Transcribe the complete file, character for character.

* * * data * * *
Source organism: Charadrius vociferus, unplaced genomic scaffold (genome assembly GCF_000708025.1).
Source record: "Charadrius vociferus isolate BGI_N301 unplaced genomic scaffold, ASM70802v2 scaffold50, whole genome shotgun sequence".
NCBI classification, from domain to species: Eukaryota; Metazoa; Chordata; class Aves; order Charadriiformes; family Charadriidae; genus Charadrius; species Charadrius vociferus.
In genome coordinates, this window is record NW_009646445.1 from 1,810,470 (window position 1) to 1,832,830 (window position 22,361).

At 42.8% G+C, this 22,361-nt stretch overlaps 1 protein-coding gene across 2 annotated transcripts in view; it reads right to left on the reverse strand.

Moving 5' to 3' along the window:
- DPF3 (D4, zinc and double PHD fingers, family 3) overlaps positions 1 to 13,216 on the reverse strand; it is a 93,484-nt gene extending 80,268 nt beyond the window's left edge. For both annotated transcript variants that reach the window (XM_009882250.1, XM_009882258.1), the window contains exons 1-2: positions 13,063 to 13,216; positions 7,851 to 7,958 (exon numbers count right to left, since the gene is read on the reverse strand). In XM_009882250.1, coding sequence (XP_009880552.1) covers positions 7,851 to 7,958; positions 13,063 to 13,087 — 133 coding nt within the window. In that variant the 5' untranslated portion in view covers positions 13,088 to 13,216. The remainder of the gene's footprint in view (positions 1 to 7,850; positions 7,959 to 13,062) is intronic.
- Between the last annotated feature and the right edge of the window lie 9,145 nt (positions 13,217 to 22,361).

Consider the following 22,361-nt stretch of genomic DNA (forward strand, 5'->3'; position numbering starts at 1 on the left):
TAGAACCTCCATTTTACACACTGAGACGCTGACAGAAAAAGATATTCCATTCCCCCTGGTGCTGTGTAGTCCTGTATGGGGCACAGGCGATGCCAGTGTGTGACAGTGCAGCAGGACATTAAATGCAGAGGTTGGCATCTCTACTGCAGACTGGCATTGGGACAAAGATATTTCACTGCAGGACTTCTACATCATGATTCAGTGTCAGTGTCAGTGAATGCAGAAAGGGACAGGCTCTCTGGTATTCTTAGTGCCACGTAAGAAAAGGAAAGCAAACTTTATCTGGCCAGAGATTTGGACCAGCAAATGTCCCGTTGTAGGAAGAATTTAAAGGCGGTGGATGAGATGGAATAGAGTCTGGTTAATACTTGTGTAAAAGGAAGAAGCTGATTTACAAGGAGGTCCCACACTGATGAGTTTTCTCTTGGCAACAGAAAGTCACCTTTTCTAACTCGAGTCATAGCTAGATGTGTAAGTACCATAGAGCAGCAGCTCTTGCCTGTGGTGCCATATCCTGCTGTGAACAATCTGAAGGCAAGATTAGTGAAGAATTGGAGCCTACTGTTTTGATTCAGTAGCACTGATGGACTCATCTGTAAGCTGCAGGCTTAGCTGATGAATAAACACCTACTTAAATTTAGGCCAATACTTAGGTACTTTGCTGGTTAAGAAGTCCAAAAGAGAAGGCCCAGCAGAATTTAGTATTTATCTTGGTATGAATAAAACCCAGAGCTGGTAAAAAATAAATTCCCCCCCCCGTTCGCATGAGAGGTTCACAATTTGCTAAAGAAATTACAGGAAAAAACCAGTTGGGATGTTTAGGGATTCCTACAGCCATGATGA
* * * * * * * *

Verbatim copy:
Source organism: Charadrius vociferus, unplaced genomic scaffold (genome assembly GCF_000708025.1).
Source record: "Charadrius vociferus isolate BGI_N301 unplaced genomic scaffold, ASM70802v2 scaffold50, whole genome shotgun sequence".
NCBI classification, from domain to species: Eukaryota; Metazoa; Chordata; class Aves; order Charadriiformes; family Charadriidae; genus Charadrius; species Charadrius vociferus.
In genome coordinates, this window is record NW_009646445.1 from 1,810,470 (window position 1) to 1,832,830 (window position 22,361).

At 42.8% G+C, this 22,361-nt stretch overlaps 1 protein-coding gene across 2 annotated transcripts in view; it reads right to left on the reverse strand.

Moving 5' to 3' along the window:
- DPF3 (D4, zinc and double PHD fingers, family 3) overlaps positions 1 to 13,216 on the reverse strand; it is a 93,484-nt gene extending 80,268 nt beyond the window's left edge. For both annotated transcript variants that reach the window (XM_009882250.1, XM_009882258.1), the window contains exons 1-2: positions 13,063 to 13,216; positions 7,851 to 7,958 (exon numbers count right to left, since the gene is read on the reverse strand). In XM_009882250.1, coding sequence (XP_009880552.1) covers positions 7,851 to 7,958; positions 13,063 to 13,087 — 133 coding nt within the window. In that variant the 5' untranslated portion in view covers positions 13,088 to 13,216. The remainder of the gene's footprint in view (positions 1 to 7,850; positions 7,959 to 13,062) is intronic.
- Between the last annotated feature and the right edge of the window lie 9,145 nt (positions 13,217 to 22,361).

Consider the following 22,361-nt stretch of genomic DNA (forward strand, 5'->3'; position numbering starts at 1 on the left):
TAGAACCTCCATTTTACACACTGAGACGCTGACAGAAAAAGATATTCCATTCCCCCTGGTGCTGTGTAGTCCTGTATGGGGCACAGGCGATGCCAGTGTGTGACAGTGCAGCAGGACATTAAATGCAGAGGTTGGCATCTCTACTGCAGACTGGCATTGGGACAAAGATATTTCACTGCAGGACTTCTACATCATGATTCAGTGTCAGTGTCAGTGAATGCAGAAAGGGACAGGCTCTCTGGTATTCTTAGTGCCACGTAAGAAAAGGAAAGCAAACTTTATCTGGCCAGAGATTTGGACCAGCAAATGTCCCGTTGTAGGAAGAATTTAAAGGCGGTGGATGAGATGGAATAGAGTCTGGTTAATACTTGTGTAAAAGGAAGAAGCTGATTTACAAGGAGGTCCCACACTGATGAGTTTTCTCTTGGCAACAGAAAGTCACCTTTTCTAACTCGAGTCATAGCTAGATGTGTAAGTACCATAGAGCAGCAGCTCTTGCCTGTGGTGCCATATCCTGCTGTGAACAATCTGAAGGCAAGATTAGTGAAGAATTGGAGCCTACTGTTTTGATTCAGTAGCACTGATGGACTCATCTGTAAGCTGCAGGCTTAGCTGATGAATAAACACCTACTTAAATTTAGGCCAATACTTAGGTACTTTGCTGGTTAAGAAGTCCAAAAGAGAAGGCCCAGCAGAATTTAGTATTTATCTTGGTATGAATAAAACCCAGAGCTGGTAAAAAATAAATTCCCCCCCCCGTTCGCATGAGAGGTTCACAATTTGCTAAAGAAATTACAGGAAAAAACCAGTTGGGATGTTTAGGGATTCCTACAGCCATGATGA